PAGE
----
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Top leaders visit farmers on New Year's Eve
Updated: 2006-01-29 08:43

Chinese President Hu Jintao and Premier Wen Jiabao both came to farmers' families to celebrate the lunar New Year. Experts said their New Year trips to rural areas showed the top leadership's resolution to build a new socialist countryside aimed at common prosperity.

Joining villagers in dancing popular rural folk dance "Yangge" and making glutinous rice cake or "niangao," President Hu spent the New Year's Eve in farmer Kang Haifa's home, in Hougoumen Village of Ansai County in the revolutionary base of Yan'an, in northwest China's Shaanxi Province.

President Hu Jintao joins villagers in folk dance to celebrate the Chinese New Year in Hougoumen Village of Ansai of Yan'an, in northwestern Shaanxi Province on Jan. 28, 2006. [Xinhua]

Enjoying fried "niangao" with family-made rice wine, he told Kang's family that the goal of building a new socialist countryside in China is to ensure the farmers become rich more quickly, so that festival food such as "niangao" will become their daily diet and their standards of living will become better year by year.

Premier Wen on Friday and Saturday visited the people in east China's Shandong Province. In farmer Guo Xuchen's home, in Guozhuang Village of Heze City, the premier gave money to Guo, whose wife has been sick for years and who have financial difficulties in living.

On Friday afternoon, he went to a village clinic and talked with doctor Dong Longxiang. "We should boost the new rural cooperative medical system so that farmers can afford medical care," he said.

Premier Wen Jiaobao eats dumplings with people in Guozhuang Village of Heze City, Shandong Provice on Jan. 28, or the Chinese New Year's eve. [Xinhua]

John McDonald, an expert on China issues living in New Zealand,said in a Xinhua interview that the fact of Chinese leaders visiting farmers at the country's most celebrated holiday for three straight years demonstrated their great concern to farmers and the countryside.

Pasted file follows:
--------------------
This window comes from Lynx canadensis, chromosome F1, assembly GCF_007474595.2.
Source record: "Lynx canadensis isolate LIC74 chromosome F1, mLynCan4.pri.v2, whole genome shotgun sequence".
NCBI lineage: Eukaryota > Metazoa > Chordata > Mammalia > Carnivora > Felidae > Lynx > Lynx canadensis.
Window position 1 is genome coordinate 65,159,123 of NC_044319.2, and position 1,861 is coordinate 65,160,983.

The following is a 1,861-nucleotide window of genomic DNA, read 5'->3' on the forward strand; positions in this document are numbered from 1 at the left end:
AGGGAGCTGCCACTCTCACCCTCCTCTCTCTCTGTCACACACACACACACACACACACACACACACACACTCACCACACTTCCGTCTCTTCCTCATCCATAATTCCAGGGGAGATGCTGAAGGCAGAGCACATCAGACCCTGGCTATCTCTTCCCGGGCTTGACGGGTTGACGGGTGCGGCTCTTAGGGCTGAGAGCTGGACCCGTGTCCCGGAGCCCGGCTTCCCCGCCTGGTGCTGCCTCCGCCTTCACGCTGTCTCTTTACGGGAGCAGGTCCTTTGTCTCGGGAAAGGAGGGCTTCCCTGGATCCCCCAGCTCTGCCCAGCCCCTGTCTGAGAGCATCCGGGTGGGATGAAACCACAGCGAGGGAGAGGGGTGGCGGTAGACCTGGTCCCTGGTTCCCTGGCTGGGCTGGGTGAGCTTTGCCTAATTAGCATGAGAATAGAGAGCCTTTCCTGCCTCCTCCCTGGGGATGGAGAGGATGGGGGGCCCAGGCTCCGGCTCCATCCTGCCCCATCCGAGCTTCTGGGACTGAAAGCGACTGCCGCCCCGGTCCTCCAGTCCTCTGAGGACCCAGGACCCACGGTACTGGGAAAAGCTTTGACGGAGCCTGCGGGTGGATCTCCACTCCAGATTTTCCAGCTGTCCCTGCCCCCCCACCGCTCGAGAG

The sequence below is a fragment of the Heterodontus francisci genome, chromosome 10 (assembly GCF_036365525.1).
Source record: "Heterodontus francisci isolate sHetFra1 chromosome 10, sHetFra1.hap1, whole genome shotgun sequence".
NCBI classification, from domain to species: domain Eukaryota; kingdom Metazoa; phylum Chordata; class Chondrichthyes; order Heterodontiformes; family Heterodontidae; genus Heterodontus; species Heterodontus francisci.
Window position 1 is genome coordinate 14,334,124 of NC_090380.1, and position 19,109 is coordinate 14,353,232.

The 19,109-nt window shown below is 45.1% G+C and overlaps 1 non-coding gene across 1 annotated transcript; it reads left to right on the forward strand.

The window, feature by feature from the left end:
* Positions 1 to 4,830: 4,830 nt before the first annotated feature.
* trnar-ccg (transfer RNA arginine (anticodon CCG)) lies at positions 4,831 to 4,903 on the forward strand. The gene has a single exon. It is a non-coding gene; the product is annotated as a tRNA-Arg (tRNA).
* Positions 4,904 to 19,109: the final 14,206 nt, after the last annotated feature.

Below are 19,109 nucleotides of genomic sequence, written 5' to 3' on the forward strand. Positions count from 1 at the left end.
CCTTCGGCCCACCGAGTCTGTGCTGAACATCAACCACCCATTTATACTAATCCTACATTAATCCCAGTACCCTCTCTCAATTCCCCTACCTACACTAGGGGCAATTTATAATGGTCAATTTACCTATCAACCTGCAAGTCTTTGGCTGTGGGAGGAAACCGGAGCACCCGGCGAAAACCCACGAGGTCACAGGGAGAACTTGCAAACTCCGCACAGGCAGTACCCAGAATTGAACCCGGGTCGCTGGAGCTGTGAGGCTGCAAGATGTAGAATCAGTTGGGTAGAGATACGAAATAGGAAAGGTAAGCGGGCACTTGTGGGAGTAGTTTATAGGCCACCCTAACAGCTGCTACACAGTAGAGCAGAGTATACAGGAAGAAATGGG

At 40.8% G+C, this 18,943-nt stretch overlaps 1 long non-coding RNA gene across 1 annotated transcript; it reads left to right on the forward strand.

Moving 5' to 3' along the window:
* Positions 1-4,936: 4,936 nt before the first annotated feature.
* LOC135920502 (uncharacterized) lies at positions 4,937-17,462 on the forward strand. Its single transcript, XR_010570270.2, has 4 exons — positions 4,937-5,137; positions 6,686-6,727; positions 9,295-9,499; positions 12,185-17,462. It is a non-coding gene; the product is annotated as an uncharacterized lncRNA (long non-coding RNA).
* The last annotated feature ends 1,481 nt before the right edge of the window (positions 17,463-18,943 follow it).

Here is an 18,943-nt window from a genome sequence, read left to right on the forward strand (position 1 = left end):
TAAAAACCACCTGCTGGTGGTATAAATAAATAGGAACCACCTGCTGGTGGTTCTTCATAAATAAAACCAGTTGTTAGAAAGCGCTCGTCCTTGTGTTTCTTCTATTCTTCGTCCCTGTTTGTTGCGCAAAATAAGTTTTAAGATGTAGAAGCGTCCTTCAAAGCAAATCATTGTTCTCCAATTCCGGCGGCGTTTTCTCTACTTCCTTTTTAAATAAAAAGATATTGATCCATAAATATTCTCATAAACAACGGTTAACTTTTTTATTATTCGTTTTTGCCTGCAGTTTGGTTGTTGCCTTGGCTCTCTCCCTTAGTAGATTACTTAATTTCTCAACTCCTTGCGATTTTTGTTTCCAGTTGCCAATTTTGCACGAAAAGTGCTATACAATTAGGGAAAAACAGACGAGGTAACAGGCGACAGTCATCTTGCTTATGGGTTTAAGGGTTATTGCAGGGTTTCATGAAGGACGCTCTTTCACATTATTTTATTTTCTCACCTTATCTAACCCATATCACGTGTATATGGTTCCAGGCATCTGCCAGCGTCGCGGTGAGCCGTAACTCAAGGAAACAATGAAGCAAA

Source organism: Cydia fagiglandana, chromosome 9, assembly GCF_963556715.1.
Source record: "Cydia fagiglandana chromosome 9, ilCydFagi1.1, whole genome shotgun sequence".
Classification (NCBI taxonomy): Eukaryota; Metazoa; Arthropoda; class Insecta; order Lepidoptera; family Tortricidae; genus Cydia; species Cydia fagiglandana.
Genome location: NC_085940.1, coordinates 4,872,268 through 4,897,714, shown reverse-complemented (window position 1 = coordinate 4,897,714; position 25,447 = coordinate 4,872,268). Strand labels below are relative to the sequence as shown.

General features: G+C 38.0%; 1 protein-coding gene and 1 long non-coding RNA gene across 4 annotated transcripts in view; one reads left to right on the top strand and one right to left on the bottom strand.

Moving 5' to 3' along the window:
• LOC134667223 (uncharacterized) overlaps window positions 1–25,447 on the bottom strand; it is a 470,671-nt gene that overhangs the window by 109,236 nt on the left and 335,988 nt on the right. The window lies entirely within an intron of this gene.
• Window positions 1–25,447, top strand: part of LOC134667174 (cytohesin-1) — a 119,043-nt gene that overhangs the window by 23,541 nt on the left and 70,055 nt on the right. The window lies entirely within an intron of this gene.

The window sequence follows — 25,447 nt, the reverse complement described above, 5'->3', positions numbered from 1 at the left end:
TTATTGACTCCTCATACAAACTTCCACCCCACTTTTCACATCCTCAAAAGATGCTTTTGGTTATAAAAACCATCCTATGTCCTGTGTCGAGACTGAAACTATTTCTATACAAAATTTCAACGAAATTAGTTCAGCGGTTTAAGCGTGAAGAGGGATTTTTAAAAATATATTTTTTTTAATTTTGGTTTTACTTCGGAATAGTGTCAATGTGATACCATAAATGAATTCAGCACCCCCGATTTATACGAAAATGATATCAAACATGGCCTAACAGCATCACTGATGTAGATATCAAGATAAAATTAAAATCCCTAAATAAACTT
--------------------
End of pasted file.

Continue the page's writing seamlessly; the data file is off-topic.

"Their new year trips to rural areas also illustrated the Chinese government's resolution to narrow the gap between the countryside and city, farmers and urban citizens, so as to avoid social disturbance and build a harmonious society," he said.

Wu Jiang, an expert on governmental administration and president of the Chinese Academy of Personnel Science, said in an interview with Xinhua that the President and Premier are taking actions to tell the general public that the construction of "a new countryside" is by no means a slogan, but a top issue in government's work agenda.

The 5th Plenum of the 16th Central Committee of the Communist Party of China mapped out a scheme to boost the construction of a new socialist countryside in October 2005.

The objectives of the scheme include continuously development of agriculture, affluent and civilized for rural residents, good village environment and democratic administration of village affairs.

To reach the objectives, Premier Wen promised in an important speech on rural issues made on Dec. 29, 2005 that the Chinese government will, in the 2006-2010 period, input more financial resources to improve farmers' living and production conditions, promote compulsory education in rural areas, maintain the balance between food supply and demand, deepen institutional reform at the township level and financial reform at county and township levels,provide subsidized medical care and social security for rural residents and curb illegal farmland acquisition.

"Actually, a series of policies in favor of rural areas were taken in the year 2005," said Wu, the government administration expert.

Last December, the Standing Committee of the 10th National People's Congress, China's top legislature, abolished the 2,600-year-old agricultural tax. In fact, with the fast economic development in the country, the government began to phase out the agricultural tax on a trial basis as early as in 2000. The tax reform helped reduce farmers' tax burden by 23.4 billion yuan (2.9billion U.S. dollars) from 2001 to 2004 and 22 billion yuan (2.7 billion U.S. dollars) in 2005.

Premier Wen announced last December that tuitions for nine-year compulsory education in rural areas would be exempted within two years. The central government and local governments at various levels would allocate a total of 218.9 billion yuan (27 billion U.S. dollars) to subsidize compulsory education in rural areas in the 2006-2010 period.

A report issued by the national legislature last October for the first time disclosed that about 40 million farmers had lost farmland in the country's urbanization process.

Premier Wen said in his latest speech that "we absolutely can't commit an historic error as far as the issue of land is concerned," which demonstrates his and the government's strong will to effectively curb the rampant land seizures for non-agricultural purposes in rural areas.

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